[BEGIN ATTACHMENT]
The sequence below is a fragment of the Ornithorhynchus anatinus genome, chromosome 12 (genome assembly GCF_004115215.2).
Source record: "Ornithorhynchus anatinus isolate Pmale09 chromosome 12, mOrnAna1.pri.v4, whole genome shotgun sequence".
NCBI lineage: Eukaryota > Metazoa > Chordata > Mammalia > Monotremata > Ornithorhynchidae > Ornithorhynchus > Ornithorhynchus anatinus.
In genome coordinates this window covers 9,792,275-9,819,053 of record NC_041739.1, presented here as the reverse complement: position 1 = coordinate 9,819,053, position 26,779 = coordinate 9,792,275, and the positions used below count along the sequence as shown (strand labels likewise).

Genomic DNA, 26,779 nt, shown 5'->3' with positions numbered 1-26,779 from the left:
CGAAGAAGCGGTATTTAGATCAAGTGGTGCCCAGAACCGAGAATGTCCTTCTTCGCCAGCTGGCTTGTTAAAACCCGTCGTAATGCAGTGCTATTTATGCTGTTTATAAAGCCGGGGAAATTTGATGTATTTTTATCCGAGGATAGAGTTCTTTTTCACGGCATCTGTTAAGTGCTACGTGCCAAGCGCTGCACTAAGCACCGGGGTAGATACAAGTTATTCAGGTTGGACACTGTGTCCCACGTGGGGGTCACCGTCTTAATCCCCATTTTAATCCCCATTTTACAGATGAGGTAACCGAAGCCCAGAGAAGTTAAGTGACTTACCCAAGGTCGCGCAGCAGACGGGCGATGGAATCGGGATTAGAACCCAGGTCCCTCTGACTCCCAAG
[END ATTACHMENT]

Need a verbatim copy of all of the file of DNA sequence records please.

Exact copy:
The sequence below is a fragment of the Ornithorhynchus anatinus genome, chromosome 12 (genome assembly GCF_004115215.2).
Source record: "Ornithorhynchus anatinus isolate Pmale09 chromosome 12, mOrnAna1.pri.v4, whole genome shotgun sequence".
NCBI lineage: Eukaryota > Metazoa > Chordata > Mammalia > Monotremata > Ornithorhynchidae > Ornithorhynchus > Ornithorhynchus anatinus.
In genome coordinates this window covers 9,792,275-9,819,053 of record NC_041739.1, presented here as the reverse complement: position 1 = coordinate 9,819,053, position 26,779 = coordinate 9,792,275, and the positions used below count along the sequence as shown (strand labels likewise).

Genomic DNA, 26,779 nt, shown 5'->3' with positions numbered 1-26,779 from the left:
CGAAGAAGCGGTATTTAGATCAAGTGGTGCCCAGAACCGAGAATGTCCTTCTTCGCCAGCTGGCTTGTTAAAACCCGTCGTAATGCAGTGCTATTTATGCTGTTTATAAAGCCGGGGAAATTTGATGTATTTTTATCCGAGGATAGAGTTCTTTTTCACGGCATCTGTTAAGTGCTACGTGCCAAGCGCTGCACTAAGCACCGGGGTAGATACAAGTTATTCAGGTTGGACACTGTGTCCCACGTGGGGGTCACCGTCTTAATCCCCATTTTAATCCCCATTTTACAGATGAGGTAACCGAAGCCCAGAGAAGTTAAGTGACTTACCCAAGGTCGCGCAGCAGACGGGCGATGGAATCGGGATTAGAACCCAGGTCCCTCTGACTCCCAAG